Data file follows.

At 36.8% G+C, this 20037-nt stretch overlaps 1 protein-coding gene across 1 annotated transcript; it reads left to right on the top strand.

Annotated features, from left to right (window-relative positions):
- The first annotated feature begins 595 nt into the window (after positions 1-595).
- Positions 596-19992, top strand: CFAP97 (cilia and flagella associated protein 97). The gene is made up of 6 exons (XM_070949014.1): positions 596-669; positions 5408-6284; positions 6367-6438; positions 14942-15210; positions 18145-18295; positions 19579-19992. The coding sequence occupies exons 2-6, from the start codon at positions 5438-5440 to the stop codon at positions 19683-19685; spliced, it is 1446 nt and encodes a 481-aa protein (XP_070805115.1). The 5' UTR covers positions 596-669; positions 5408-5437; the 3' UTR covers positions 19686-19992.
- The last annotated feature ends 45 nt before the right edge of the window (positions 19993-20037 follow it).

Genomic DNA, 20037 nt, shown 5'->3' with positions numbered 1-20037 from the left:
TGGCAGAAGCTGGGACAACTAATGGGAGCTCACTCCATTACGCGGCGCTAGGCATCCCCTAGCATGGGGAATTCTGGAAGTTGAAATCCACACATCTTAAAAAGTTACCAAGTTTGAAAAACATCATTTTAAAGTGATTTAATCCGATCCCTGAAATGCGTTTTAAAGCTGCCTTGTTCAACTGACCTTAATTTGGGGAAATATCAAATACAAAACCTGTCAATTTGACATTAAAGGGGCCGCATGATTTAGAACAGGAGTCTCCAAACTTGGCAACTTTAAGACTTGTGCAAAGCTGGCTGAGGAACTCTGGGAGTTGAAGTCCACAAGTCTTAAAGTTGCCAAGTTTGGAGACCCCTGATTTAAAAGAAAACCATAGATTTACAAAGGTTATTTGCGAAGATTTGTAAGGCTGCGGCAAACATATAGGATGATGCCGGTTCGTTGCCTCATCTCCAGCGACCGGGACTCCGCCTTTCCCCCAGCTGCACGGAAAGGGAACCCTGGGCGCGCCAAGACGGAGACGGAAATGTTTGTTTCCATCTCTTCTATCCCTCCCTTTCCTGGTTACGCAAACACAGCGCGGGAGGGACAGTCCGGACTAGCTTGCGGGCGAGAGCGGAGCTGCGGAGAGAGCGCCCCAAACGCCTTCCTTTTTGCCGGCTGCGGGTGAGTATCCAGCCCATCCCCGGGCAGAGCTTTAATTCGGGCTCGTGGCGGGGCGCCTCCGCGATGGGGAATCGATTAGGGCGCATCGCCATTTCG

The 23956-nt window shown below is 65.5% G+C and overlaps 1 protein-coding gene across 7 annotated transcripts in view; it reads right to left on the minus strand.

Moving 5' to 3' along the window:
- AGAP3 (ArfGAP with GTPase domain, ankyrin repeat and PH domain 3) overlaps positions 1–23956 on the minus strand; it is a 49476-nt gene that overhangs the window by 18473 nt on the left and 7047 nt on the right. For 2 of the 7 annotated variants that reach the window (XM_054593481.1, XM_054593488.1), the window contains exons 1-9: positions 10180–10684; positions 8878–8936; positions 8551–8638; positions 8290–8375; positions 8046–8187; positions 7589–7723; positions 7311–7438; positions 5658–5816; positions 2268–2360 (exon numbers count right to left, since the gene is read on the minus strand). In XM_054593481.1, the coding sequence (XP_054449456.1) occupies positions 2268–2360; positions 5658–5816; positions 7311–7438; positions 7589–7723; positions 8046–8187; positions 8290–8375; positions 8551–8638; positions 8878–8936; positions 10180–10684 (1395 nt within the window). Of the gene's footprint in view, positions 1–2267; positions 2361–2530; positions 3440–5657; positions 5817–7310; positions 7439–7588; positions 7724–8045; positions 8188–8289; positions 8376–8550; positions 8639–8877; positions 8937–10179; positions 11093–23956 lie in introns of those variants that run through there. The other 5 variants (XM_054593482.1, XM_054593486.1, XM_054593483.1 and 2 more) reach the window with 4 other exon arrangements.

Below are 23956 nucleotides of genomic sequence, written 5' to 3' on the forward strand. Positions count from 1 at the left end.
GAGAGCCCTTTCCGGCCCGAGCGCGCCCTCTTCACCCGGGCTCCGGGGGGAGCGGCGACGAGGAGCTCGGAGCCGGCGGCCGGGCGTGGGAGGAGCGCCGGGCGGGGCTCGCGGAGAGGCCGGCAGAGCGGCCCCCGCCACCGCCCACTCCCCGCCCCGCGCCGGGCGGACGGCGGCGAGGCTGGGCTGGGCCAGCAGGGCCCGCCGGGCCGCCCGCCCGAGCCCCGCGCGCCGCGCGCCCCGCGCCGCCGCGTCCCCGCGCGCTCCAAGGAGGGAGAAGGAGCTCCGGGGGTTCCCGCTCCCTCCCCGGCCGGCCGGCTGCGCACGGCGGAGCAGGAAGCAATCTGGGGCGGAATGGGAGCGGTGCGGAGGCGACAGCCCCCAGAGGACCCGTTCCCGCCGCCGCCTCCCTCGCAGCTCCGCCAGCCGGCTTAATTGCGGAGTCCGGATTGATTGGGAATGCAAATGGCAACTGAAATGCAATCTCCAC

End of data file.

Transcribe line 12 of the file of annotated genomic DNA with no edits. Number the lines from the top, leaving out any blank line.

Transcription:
GAGAGCCCTTTCCGGCCCGAGCGCGCCCTCTTCACCCGGGCTCCGGGGGGAGCGGCGACGAGGAGCTCGGAGCCGGCGGCCGGGCGTGGGAGGAGCGCCGGGCGGGGCTCGCGGAGAGGCCGGCAGAGCGGCCCCCGCCACCGCCCACTCCCCGCCCCGCGCCGGGCGGACGGCGGCGAGGCTGGGCTGGGCCAGCAGGGCCCGCCGGGCCGCCCGCCCGAGCCCCGCGCGCCGCGCGCCCCGCGCCGCCGCGTCCCCGCGCGCTCCAAGGAGGGAGAAGGAGCTCCGGGGGTTCCCGCTCCCTCCCCGGCCGGCCGGCTGCGCACGGCGGAGCAGGAAGCAATCTGGGGCGGAATGGGAGCGGTGCGGAGGCGACAGCCCCCAGAGGACCCGTTCCCGCCGCCGCCTCCCTCGCAGCTCCGCCAGCCGGCTTAATTGCGGAGTCCGGATTGATTGGGAATGCAAATGGCAACTGAAATGCAATCTCCAC